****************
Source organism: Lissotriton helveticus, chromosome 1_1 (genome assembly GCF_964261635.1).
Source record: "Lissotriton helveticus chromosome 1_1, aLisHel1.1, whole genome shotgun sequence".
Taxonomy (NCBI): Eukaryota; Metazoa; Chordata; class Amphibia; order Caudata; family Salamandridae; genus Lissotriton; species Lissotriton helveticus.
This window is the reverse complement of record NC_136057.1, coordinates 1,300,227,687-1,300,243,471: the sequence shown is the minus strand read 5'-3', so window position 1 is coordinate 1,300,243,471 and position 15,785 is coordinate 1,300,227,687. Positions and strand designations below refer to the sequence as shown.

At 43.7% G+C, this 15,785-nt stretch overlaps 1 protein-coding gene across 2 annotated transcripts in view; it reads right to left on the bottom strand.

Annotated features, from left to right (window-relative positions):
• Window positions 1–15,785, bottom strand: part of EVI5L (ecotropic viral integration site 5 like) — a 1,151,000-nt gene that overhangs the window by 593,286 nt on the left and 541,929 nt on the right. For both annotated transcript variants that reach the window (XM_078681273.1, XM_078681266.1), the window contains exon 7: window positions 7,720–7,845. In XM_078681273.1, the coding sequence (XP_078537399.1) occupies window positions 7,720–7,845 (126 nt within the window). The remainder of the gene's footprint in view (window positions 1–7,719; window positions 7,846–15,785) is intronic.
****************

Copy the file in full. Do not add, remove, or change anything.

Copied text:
Source organism: Lissotriton helveticus, chromosome 1_1 (genome assembly GCF_964261635.1).
Source record: "Lissotriton helveticus chromosome 1_1, aLisHel1.1, whole genome shotgun sequence".
Taxonomy (NCBI): Eukaryota; Metazoa; Chordata; class Amphibia; order Caudata; family Salamandridae; genus Lissotriton; species Lissotriton helveticus.
This window is the reverse complement of record NC_136057.1, coordinates 1,300,227,687-1,300,243,471: the sequence shown is the minus strand read 5'-3', so window position 1 is coordinate 1,300,243,471 and position 15,785 is coordinate 1,300,227,687. Positions and strand designations below refer to the sequence as shown.

At 43.7% G+C, this 15,785-nt stretch overlaps 1 protein-coding gene across 2 annotated transcripts in view; it reads right to left on the bottom strand.

Annotated features, from left to right (window-relative positions):
• Window positions 1–15,785, bottom strand: part of EVI5L (ecotropic viral integration site 5 like) — a 1,151,000-nt gene that overhangs the window by 593,286 nt on the left and 541,929 nt on the right. For both annotated transcript variants that reach the window (XM_078681273.1, XM_078681266.1), the window contains exon 7: window positions 7,720–7,845. In XM_078681273.1, the coding sequence (XP_078537399.1) occupies window positions 7,720–7,845 (126 nt within the window). The remainder of the gene's footprint in view (window positions 1–7,719; window positions 7,846–15,785) is intronic.